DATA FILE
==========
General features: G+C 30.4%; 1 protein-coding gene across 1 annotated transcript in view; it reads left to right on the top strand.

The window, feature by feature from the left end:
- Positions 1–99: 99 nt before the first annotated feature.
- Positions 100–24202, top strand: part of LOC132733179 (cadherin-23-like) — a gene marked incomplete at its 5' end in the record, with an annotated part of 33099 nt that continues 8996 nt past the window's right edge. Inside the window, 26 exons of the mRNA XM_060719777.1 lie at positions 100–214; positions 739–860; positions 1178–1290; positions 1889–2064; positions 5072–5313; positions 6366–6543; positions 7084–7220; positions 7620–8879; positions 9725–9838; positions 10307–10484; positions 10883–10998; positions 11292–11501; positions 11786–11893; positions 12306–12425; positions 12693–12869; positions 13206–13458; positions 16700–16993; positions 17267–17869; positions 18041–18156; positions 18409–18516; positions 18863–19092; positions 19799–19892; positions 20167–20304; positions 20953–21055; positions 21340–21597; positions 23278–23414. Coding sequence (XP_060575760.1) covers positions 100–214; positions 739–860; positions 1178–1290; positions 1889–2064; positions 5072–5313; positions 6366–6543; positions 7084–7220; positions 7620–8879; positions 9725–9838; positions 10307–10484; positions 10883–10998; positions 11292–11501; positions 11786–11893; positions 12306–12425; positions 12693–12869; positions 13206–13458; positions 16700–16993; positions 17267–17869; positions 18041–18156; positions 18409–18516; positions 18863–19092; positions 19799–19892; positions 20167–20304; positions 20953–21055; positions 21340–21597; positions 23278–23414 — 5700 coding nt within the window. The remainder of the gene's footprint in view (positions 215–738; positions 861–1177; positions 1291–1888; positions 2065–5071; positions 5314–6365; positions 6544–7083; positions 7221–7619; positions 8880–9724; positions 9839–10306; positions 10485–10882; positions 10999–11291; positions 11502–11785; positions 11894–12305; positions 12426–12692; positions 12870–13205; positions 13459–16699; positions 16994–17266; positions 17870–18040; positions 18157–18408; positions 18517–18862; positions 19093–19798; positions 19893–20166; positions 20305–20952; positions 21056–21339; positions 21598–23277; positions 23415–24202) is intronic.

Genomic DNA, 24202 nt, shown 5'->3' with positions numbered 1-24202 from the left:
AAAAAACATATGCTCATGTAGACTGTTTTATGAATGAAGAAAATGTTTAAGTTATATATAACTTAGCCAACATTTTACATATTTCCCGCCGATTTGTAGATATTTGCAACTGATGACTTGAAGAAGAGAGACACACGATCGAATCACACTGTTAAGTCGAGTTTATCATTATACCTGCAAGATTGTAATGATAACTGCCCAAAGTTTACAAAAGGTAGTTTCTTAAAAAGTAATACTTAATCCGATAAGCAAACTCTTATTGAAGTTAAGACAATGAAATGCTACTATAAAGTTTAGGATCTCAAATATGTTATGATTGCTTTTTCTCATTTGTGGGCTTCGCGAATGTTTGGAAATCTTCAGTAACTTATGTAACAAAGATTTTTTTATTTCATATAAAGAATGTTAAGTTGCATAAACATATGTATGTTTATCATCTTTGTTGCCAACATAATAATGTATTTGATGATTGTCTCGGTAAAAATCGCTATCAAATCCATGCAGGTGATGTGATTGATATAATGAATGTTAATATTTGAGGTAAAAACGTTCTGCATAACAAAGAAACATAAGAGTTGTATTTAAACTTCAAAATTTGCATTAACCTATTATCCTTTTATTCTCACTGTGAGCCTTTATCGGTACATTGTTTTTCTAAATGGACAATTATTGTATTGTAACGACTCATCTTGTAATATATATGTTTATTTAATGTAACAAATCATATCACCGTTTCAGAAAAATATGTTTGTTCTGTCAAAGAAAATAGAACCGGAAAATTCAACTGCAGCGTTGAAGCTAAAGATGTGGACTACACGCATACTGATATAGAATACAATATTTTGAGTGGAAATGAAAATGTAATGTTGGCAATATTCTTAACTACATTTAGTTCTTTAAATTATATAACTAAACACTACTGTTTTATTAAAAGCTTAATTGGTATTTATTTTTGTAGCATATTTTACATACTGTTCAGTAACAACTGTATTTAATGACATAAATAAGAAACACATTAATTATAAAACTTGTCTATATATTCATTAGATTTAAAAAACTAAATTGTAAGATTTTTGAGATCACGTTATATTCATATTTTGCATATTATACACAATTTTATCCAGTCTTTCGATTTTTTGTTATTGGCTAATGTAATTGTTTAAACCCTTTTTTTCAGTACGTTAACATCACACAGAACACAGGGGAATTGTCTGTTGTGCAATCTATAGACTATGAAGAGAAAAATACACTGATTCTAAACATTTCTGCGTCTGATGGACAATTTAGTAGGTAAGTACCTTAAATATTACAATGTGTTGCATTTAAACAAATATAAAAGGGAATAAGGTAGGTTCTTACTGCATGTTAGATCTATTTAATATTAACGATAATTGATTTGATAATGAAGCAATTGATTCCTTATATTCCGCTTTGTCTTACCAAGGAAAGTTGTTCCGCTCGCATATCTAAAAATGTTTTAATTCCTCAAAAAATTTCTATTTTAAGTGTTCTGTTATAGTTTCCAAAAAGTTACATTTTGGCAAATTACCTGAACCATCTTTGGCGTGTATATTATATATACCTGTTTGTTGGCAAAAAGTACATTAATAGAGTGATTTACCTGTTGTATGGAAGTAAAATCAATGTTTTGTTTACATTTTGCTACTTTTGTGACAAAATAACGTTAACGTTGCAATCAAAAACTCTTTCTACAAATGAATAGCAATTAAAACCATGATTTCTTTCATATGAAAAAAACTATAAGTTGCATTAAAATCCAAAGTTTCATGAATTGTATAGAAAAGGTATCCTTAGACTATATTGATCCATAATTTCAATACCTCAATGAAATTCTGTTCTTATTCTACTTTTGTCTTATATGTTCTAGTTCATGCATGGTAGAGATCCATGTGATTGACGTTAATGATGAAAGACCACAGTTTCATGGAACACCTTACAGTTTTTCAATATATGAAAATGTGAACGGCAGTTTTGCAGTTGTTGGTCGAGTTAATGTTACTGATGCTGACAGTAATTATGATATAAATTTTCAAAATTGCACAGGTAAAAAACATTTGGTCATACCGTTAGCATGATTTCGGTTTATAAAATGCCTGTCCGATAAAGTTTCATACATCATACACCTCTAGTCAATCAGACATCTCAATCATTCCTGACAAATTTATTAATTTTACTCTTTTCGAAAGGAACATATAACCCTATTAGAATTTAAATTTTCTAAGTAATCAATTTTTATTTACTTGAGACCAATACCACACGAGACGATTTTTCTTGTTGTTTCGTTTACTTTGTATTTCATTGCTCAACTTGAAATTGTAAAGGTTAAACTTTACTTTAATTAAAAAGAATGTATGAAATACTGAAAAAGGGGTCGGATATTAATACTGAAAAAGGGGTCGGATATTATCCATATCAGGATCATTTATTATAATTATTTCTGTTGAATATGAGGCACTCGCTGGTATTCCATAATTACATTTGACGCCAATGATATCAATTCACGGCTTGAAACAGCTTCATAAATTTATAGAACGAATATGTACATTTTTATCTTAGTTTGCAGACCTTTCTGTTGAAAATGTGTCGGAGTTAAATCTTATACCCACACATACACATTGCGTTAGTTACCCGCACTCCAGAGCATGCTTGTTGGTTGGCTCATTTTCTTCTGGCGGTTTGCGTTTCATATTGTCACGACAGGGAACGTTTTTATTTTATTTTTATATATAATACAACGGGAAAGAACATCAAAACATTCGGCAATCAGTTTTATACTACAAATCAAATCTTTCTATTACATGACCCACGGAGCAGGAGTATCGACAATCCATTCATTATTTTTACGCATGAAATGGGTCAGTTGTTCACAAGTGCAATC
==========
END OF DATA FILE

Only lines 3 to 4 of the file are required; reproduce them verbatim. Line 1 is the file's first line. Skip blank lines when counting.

- Positions 1–99: 99 nt before the first annotated feature.
- Positions 100–24202, top strand: part of LOC132733179 (cadherin-23-like) — a gene marked incomplete at its 5' end in the record, with an annotated part of 33099 nt that continues 8996 nt past the window's right edge. Inside the window, 26 exons of the mRNA XM_060719777.1 lie at positions 100–214; positions 739–860; positions 1178–1290; positions 1889–2064; positions 5072–5313; positions 6366–6543; positions 7084–7220; positions 7620–8879; positions 9725–9838; positions 10307–10484; positions 10883–10998; positions 11292–11501; positions 11786–11893; positions 12306–12425; positions 12693–12869; positions 13206–13458; positions 16700–16993; positions 17267–17869; positions 18041–18156; positions 18409–18516; positions 18863–19092; positions 19799–19892; positions 20167–20304; positions 20953–21055; positions 21340–21597; positions 23278–23414. Coding sequence (XP_060575760.1) covers positions 100–214; positions 739–860; positions 1178–1290; positions 1889–2064; positions 5072–5313; positions 6366–6543; positions 7084–7220; positions 7620–8879; positions 9725–9838; positions 10307–10484; positions 10883–10998; positions 11292–11501; positions 11786–11893; positions 12306–12425; positions 12693–12869; positions 13206–13458; positions 16700–16993; positions 17267–17869; positions 18041–18156; positions 18409–18516; positions 18863–19092; positions 19799–19892; positions 20167–20304; positions 20953–21055; positions 21340–21597; positions 23278–23414 — 5700 coding nt within the window. The remainder of the gene's footprint in view (positions 215–738; positions 861–1177; positions 1291–1888; positions 2065–5071; positions 5314–6365; positions 6544–7083; positions 7221–7619; positions 8880–9724; positions 9839–10306; positions 10485–10882; positions 10999–11291; positions 11502–11785; positions 11894–12305; positions 12426–12692; positions 12870–13205; positions 13459–16699; positions 16994–17266; positions 17870–18040; positions 18157–18408; positions 18517–18862; positions 19093–19798; positions 19893–20166; positions 20305–20952; positions 21056–21339; positions 21598–23277; positions 23415–24202) is intronic.